A Covenant is a committed relationship that grants another person the “right” to ask us about our personal and spiritual lives. Within pre-set boundaries and areas of life we ask someone to become a cheerleader, a companion and cohort on our mutual journeys of faith for a set amount of time. It is an exceptional gift given by few and to be received and given gratefully.
The Bible gives us several models of committed relationships between two people. Abraham and Eleazer, Ruth and Naomi in the Old Testament. Mary and Elizabeth, Paul and Priscilla, even Jesus and Lazarus are examples from the New Testament. But the most notable relationship is one described in 1 Samuel 18-20.
Question for personal reflection –
* Who are models of commitment, integrity and compatibility for you?
Questions for a small group –
* Get acquainted – As a child or a teenager, who was your “best buddy?” Why?
* Look at the Bible – John 11 describes Jesus’ raising of Lazarus from the dead. Why do you think “Jesus wept” in John 11:35?
* Application – How do we go about finding a “soul friend?”

The Biblical Story Of Jonathan And David As One Model Of A Covenant
Jonathan was born with the assumption of destiny. As the eldest son of the first king of Israel, he was thought by most to being destined to become king. Even though kings were not elected but were anointed by prophets (like the prophet Samuel had anointed Jonathan’s father, Saul), people naturally assumed the anointing would carry on through the family lineage. One day, Jonathan would become king. That was not to be Jonathan’s destiny.
Jonathan’s father, Saul, was a reluctant king who was superior in height, strength and handsomeness. He had been anointed by Samuel as an accommodation to the people of Israel who had clamored for a king to protect them. Unfortunately Saul was initially not universally accepted, but was later acclaimed by the same people who had earlier demanded a king. Perhaps as a result, Saul became a neurotic, eventually paranoid man with a “prophet complex.” He later died in battle, a defeated, broken man along with his loyal son, Jonathan.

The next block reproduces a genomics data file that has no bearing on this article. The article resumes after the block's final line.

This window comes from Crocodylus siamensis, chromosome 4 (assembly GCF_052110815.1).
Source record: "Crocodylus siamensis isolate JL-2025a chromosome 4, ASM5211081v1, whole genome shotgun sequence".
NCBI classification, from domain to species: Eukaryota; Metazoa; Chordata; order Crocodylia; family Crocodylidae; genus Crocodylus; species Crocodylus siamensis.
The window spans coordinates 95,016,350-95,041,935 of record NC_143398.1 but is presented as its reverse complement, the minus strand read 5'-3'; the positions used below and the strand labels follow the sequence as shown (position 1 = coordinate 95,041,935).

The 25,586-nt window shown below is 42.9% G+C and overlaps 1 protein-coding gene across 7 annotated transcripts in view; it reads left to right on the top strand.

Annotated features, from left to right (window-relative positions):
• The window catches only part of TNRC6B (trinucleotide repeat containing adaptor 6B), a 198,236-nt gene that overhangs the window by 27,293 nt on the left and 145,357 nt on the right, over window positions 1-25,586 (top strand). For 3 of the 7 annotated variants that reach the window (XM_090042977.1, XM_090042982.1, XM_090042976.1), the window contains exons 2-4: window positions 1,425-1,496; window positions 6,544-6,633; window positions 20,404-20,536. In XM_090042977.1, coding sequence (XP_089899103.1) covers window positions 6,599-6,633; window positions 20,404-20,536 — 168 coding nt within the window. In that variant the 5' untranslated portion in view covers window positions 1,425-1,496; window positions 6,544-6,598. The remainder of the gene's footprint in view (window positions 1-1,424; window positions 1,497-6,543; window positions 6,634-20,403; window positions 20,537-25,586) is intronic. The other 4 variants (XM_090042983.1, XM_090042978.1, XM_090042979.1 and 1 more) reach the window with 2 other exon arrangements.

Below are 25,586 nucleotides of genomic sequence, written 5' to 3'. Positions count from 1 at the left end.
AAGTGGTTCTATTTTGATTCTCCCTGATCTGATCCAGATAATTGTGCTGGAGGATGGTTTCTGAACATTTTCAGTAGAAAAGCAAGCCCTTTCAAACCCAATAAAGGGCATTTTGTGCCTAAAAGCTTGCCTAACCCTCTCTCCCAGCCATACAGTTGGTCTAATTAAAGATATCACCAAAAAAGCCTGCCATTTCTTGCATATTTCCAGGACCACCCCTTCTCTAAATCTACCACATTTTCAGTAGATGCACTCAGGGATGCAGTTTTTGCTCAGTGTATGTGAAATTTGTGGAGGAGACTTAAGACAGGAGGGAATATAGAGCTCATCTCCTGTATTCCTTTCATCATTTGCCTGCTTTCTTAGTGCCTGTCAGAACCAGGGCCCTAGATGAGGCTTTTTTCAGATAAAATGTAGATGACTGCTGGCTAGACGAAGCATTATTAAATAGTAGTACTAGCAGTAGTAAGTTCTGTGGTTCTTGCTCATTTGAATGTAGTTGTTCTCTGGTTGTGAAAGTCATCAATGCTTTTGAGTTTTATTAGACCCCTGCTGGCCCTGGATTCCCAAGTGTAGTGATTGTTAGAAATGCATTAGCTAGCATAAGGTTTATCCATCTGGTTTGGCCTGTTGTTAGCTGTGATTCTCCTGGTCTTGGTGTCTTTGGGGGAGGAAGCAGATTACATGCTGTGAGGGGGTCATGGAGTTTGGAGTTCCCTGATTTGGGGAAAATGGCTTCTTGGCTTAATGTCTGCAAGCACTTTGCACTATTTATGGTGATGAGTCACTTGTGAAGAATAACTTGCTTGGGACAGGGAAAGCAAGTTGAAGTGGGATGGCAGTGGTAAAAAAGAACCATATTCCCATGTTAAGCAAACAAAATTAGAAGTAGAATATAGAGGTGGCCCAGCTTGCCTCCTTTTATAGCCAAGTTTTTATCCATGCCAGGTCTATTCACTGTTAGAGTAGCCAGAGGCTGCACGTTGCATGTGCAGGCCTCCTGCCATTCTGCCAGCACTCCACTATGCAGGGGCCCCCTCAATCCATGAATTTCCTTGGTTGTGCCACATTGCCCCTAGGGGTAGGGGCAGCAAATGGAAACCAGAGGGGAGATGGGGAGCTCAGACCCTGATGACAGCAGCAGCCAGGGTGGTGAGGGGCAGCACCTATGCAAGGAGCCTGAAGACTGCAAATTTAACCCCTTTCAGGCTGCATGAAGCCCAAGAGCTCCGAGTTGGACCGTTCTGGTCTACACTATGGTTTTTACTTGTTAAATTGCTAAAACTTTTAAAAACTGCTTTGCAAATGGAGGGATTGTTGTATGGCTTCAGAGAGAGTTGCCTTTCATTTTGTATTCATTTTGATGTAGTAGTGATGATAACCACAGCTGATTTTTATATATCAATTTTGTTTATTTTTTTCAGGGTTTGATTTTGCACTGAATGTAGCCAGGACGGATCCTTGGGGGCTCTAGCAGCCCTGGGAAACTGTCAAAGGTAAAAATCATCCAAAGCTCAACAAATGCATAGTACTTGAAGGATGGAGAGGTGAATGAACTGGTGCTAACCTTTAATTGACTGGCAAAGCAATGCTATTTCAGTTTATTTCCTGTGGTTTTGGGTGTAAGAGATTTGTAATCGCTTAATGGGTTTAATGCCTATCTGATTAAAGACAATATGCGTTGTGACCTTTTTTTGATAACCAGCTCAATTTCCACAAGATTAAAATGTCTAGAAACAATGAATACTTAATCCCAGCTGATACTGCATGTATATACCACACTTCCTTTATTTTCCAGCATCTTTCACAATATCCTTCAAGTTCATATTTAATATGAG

In Hebrew Jonathan means “God’s gift.” Jonathan’s mother was Ahinoam. Jonathan had 3 known brothers and 2 sisters about whom we know next to nothing. Jonathan had one son, Mephibosheth (Merib-baal) who was lame due to an accident when his nurse dropped him while they were trying to escape capture.
Jonathan was a good warrior with bow and sword. Although he was the crown prince in line for the throne, he befriended a young man named David and later even protected him from his father when Saul tried to kill David.
From a human perspective David was not someone who was born with a sense of destiny. David was from “the other side of the tracks,” the son of a man named Jesse, and the youngest of eight brothers left to do the chores. As the youngest boy it fell to him to wander the rocky hillsides tending the family sheep herd.
He was certainly resourceful and brave. He killed both a lion and a bear with his slingshot to protect the sheep. And he was also a musician and a poet. Lonely nights out under the stars watching as his sheep slept gave him ample opportunity to write songs and ponder the mysteries of the universe. That all changed one day when the prophet Samuel came to call on Jesse.
Samuel requested Jesse to assemble his sons in order to give a special blessing to one of them. Jesse almost forgot young David in the process. Only when Samuel sensed the right man was not in the line-up, did Jesse send for David to join his brothers. And then it happened.